Maybe this article can help you yegor256.com/2014/06/21/casperjs-with-maven.html –  yegor256 Jul 13 '14 at 8:20

5 Answers 5

The phantomjs-maven-plugin provides an install goal for installing phantomjs so you don't need it pre-installed. After it installs phantomjs it sets a property with the path to the executable that other plugins can then use. It also has an exec goal for executing phantomjs scripts. Full disclosure: I wrote the plugin.

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Thanks for the great plugin, I was able to use it to solve this issue for myself, and write a great answer. :) –  Jonathan Benn Jun 27 '14 at 14:41

We just check phantomJS.exe into source control. And then we are certain that the same version of phantomJS is being used on all machines.

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Normally, you want to avoid checking large binary files into source control. That's one of the problems Maven is trying to solve in the first place, by providing an easy framework for downloading binary dependencies. –  Jonathan Benn Jun 27 '14 at 14:42

Building on Kyle's answer I was able to find a solid solution to this issue. Thank you Kyle!

The solution is to use the phantomjs-maven-plugin Maven plugin. I add the plugin to my pom.xml like so (you will need to upgrade Maven to v3.1 or higher to use the plugin):

<plugin>
    <groupId>com.github.klieber</groupId>
    <artifactId>phantomjs-maven-plugin</artifactId>
    <version>0.4</version>
    <executions>
        <execution>
            <goals>
                <goal>install</goal>
                <goal>exec</goal>
            </goals>
        </execution>
    </executions>
    <configuration>
        <version>1.9.7</version>
        <checkSystemPath>false</checkSystemPath>
        <script>src/test/qunit/run-qunit-testsuite.js</script>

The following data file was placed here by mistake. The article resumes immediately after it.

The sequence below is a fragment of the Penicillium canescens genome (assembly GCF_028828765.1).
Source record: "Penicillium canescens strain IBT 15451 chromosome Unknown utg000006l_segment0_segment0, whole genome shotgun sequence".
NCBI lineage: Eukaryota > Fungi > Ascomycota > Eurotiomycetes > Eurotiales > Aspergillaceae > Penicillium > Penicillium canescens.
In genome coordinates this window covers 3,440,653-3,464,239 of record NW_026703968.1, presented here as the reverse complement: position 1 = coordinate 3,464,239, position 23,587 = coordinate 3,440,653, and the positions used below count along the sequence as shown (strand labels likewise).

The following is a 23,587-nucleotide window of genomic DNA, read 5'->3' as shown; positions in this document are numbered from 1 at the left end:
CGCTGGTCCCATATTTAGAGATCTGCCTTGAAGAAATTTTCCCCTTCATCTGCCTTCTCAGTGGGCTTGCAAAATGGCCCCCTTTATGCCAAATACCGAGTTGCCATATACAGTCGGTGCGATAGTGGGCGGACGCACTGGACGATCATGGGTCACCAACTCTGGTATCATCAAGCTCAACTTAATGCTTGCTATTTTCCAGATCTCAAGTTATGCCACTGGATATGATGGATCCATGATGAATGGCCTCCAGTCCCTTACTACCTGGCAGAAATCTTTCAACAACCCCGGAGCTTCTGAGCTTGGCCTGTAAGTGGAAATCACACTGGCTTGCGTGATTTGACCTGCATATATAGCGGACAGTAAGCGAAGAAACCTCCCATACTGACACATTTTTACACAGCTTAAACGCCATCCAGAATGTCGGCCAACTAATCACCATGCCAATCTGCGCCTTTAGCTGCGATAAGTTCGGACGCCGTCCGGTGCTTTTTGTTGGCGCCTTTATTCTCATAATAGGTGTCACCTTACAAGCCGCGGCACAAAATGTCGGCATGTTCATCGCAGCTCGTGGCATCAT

<arguments>
            <argument>src/test/qunit/testsuite.qunit.html</argument>
        </arguments>
    </configuration>
</plugin>

Important Caveat: in the pom.xml code above, make sure to use relative (not absolute) references to the files, as I've done. I wasted a few hours after using absolute references (starting at ${basedir}) only to find out that it does something strange to PhantomJS's working directory. Using relative references in your pom.xml will enable relative references inside your HTML file (which will maximize code portability).

In the plugin code above, I reference two files: run-qunit-testsuite.js and testsuite.qunit.html. The HTML file is just the QUnit file that executes all of your tests. The JS file is the driver for PhantomJS; it accepts one argument: the HTML QUnit test file to load.

To complete this solution, you can download sample driver and test files from GMarik's GitHub Gist page. You can and should adapt these files to your needs (although be aware that GMarik's page does not include an open source license, you will need to ask for permission for any copyright-infringing use).

When adding this plugin to your Maven code, after executing a Maven build you will see output like the following (adapted from GMarik's page):

[INFO] --- phantomjs-maven-plugin:0.4:exec (default) @ project.name ---